Minutes of the Monetary Policy Meeting on June 14 and 15, 2018
Bank of Japan, Friday, August 3, 2018
A Monetary Policy Meeting of the Bank of Japan Policy Board was held in the Head Office of the Bank of Japan in Tokyo on Thursday, June 14, 2018, from 2:00 p.m. to 3:32 p.m., and on Friday, June 15, from 9:00 a.m. to 11:34 a.m.
Outlook for Economic Activity and Prices (July 2018, The Bank's View)
Economy, Tuesday, July 31, 2018
Japan's economy is likely to continue growing at a pace above its potential in fiscal 2018, mainly against the background of highly accommodative financial conditions and the underpinnings through government spending, with overseas economies continuing to grow firmly. From fiscal 2019 through fiscal 2020, the economy is expected to continue on an expanding trend, partly supported by external demand, although the growth pace is projected to decelerate due to a cyclical slowdown in business fixed investment and the effects of the scheduled consumption tax hike.2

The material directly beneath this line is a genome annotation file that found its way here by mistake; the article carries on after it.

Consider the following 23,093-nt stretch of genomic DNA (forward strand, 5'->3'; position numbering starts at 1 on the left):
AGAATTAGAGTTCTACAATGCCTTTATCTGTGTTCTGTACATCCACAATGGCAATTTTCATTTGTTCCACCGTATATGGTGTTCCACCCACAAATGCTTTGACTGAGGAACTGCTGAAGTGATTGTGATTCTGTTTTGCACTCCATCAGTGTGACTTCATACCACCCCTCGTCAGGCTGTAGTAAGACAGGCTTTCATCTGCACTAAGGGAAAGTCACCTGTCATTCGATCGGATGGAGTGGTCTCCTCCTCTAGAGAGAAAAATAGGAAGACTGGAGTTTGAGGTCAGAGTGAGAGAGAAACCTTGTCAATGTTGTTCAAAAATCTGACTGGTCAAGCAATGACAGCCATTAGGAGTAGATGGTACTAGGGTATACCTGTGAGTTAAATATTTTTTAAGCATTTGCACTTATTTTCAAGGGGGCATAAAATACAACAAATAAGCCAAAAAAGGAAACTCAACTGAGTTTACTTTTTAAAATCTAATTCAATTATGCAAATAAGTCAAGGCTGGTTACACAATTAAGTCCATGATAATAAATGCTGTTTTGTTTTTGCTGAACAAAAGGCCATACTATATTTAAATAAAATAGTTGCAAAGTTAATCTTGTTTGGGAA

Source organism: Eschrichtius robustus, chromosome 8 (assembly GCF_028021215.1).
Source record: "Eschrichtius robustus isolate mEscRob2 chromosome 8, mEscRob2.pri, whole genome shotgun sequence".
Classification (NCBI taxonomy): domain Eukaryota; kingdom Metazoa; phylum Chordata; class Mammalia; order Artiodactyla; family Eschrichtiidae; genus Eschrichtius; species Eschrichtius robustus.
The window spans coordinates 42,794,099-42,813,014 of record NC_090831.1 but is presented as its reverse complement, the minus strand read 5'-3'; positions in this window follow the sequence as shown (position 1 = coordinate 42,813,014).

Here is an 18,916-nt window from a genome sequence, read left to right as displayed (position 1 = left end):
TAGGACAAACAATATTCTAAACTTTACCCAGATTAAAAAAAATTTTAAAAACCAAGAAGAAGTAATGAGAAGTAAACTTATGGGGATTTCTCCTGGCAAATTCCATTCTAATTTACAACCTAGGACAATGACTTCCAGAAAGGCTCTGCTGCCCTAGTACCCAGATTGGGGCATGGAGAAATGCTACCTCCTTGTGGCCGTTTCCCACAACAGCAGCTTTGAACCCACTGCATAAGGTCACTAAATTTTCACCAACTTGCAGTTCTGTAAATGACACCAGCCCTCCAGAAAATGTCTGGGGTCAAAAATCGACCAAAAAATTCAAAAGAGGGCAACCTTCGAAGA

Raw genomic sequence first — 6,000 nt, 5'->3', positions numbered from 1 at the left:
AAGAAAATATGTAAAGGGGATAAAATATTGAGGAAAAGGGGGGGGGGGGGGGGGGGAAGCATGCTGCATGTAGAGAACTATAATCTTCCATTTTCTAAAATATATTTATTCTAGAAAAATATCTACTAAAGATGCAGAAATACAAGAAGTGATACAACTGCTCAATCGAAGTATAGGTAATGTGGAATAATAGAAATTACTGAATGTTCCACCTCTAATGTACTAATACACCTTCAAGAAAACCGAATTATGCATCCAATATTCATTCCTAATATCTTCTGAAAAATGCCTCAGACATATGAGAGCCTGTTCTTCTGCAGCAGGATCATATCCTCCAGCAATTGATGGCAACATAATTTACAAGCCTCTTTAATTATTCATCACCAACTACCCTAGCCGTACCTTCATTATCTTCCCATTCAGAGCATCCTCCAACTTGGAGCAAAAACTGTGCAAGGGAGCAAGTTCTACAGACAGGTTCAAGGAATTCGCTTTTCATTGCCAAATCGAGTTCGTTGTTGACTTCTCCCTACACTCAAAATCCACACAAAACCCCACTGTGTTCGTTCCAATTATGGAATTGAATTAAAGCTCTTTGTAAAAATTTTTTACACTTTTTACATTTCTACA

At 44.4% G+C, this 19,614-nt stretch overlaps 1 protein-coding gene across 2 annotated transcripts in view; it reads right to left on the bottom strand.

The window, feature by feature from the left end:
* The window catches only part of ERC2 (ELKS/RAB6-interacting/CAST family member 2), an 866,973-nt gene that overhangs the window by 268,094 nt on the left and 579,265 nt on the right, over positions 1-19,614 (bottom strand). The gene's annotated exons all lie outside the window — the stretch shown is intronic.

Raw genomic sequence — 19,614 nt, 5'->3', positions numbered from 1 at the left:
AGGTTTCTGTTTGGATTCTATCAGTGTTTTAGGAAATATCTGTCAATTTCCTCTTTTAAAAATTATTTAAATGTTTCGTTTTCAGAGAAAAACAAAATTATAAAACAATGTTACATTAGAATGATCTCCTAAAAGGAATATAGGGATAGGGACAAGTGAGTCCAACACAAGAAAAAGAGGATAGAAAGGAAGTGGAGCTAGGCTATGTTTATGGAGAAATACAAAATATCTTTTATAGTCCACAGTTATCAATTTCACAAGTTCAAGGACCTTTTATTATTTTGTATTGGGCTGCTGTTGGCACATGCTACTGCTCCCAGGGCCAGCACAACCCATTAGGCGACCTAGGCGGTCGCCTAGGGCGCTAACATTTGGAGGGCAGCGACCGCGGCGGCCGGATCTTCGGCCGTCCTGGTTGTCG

The year-on-year rate of change in the consumer price index (CPI, all items less fresh food) has been positive but has continued to show relatively weak developments compared to the economic expansion and the labor market tightening. Reflecting such developments, a rise in medium- to long-term inflation expectations has been lagging behind.